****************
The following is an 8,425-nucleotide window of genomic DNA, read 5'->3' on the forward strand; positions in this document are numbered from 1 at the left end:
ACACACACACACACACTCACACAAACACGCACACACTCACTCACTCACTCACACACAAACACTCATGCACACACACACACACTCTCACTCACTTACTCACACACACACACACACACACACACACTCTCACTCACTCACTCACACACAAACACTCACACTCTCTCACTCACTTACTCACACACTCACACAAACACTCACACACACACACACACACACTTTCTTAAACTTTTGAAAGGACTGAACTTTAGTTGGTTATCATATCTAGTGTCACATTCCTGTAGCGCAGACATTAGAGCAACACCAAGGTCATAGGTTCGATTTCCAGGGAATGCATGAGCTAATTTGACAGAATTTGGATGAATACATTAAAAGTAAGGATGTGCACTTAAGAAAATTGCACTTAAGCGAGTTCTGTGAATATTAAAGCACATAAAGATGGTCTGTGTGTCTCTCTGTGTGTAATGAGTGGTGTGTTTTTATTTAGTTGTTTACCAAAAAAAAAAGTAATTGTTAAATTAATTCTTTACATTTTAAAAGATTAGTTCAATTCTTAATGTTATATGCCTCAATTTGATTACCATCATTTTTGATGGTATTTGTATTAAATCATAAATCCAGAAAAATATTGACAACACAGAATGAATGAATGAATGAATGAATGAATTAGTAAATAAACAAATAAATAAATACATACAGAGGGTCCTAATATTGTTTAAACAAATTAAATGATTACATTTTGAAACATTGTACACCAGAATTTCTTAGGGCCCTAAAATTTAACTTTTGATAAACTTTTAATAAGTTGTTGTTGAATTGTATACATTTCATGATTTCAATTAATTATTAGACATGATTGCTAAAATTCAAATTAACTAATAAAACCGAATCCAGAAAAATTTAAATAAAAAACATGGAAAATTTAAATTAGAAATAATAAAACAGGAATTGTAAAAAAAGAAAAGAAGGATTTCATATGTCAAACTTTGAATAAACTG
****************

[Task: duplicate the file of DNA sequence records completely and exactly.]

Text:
The following is an 8,425-nucleotide window of genomic DNA, read 5'->3' on the forward strand; positions in this document are numbered from 1 at the left end:
ACACACACACACACACTCACACAAACACGCACACACTCACTCACTCACTCACACACAAACACTCATGCACACACACACACACTCTCACTCACTTACTCACACACACACACACACACACACACACTCTCACTCACTCACTCACACACAAACACTCACACTCTCTCACTCACTTACTCACACACTCACACAAACACTCACACACACACACACACACACTTTCTTAAACTTTTGAAAGGACTGAACTTTAGTTGGTTATCATATCTAGTGTCACATTCCTGTAGCGCAGACATTAGAGCAACACCAAGGTCATAGGTTCGATTTCCAGGGAATGCATGAGCTAATTTGACAGAATTTGGATGAATACATTAAAAGTAAGGATGTGCACTTAAGAAAATTGCACTTAAGCGAGTTCTGTGAATATTAAAGCACATAAAGATGGTCTGTGTGTCTCTCTGTGTGTAATGAGTGGTGTGTTTTTATTTAGTTGTTTACCAAAAAAAAAAGTAATTGTTAAATTAATTCTTTACATTTTAAAAGATTAGTTCAATTCTTAATGTTATATGCCTCAATTTGATTACCATCATTTTTGATGGTATTTGTATTAAATCATAAATCCAGAAAAATATTGACAACACAGAATGAATGAATGAATGAATGAATGAATTAGTAAATAAACAAATAAATAAATACATACAGAGGGTCCTAATATTGTTTAAACAAATTAAATGATTACATTTTGAAACATTGTACACCAGAATTTCTTAGGGCCCTAAAATTTAACTTTTGATAAACTTTTAATAAGTTGTTGTTGAATTGTATACATTTCATGATTTCAATTAATTATTAGACATGATTGCTAAAATTCAAATTAACTAATAAAACCGAATCCAGAAAAATTTAAATAAAAAACATGGAAAATTTAAATTAGAAATAATAAAACAGGAATTGTAAAAAAAGAAAAGAAGGATTTCATATGTCAAACTTTGAATAAACTG